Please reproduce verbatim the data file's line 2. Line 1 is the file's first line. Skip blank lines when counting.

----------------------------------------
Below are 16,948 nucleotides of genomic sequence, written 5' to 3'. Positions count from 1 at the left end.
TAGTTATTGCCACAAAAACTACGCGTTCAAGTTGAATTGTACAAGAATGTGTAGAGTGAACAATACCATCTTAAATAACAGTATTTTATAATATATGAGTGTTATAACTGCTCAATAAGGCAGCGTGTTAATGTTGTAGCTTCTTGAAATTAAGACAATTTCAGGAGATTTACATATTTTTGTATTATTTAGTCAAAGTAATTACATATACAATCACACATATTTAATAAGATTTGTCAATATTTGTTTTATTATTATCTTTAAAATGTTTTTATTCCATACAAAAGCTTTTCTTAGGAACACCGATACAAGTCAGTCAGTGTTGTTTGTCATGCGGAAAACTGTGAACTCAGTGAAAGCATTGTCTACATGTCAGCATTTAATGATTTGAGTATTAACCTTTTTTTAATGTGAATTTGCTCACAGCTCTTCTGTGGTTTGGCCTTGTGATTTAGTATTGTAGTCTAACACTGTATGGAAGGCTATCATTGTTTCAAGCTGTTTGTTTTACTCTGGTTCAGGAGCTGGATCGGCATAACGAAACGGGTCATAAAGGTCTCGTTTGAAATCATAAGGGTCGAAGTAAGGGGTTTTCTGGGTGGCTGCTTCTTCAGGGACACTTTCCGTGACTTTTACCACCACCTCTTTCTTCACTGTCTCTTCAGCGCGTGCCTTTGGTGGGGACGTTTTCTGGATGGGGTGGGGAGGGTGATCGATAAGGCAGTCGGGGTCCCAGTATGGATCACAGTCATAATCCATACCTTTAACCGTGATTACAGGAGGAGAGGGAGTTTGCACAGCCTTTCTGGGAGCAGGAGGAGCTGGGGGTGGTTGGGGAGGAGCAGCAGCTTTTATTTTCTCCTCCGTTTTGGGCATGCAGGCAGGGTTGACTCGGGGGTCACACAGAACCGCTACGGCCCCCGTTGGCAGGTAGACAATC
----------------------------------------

TAGTTATTGCCACAAAAACTACGCGTTCAAGTTGAATTGTACAAGAATGTGTAGAGTGAACAATACCATCTTAAATAACAGTATTTTATAATATATGAGTGTTATAACTGCTCAATAAGGCAGCGTGTTAATGTTGTAGCTTCTTGAAATTAAGACAATTTCAGGAGATTTACATATTTTTGTATTATTTAGTCAAAGTAATTACATATACAATCACACATATTTAATAAGATTTGTCAATATTTGTTTTATTATTATCTTTAAAATGTTTTTATTCCATACAAAAGCTTTTCTTAGGAACACCGATACAAGTCAGTCAGTGTTGTTTGTCATGCGGAAAACTGTGAACTCAGTGAAAGCATTGTCTACATGTCAGCATTTAATGATTTGAGTATTAACCTTTTTTTAATGTGAATTTGCTCACAGCTCTTCTGTGGTTTGGCCTTGTGATTTAGTATTGTAGTCTAACACTGTATGGAAGGCTATCATTGTTTCAAGCTGTTTGTTTTACTCTGGTTCAGGAGCTGGATCGGCATAACGAAACGGGTCATAAAGGTCTCGTTTGAAATCATAAGGGTCGAAGTAAGGGGTTTTCTGGGTGGCTGCTTCTTCAGGGACACTTTCCGTGACTTTTACCACCACCTCTTTCTTCACTGTCTCTTCAGCGCGTGCCTTTGGTGGGGACGTTTTCTGGATGGGGTGGGGAGGGTGATCGATAAGGCAGTCGGGGTCCCAGTATGGATCACAGTCATAATCCATACCTTTAACCGTGATTACAGGAGGAGAGGGAGTTTGCACAGCCTTTCTGGGAGCAGGAGGAGCTGGGGGTGGTTGGGGAGGAGCAGCAGCTTTTATTTTCTCCTCCGTTTTGGGCATGCAGGCAGGGTTGACTCGGGGGTCACACAGAACCGCTACGGCCCCCGTTGGCAGGTAGACAATC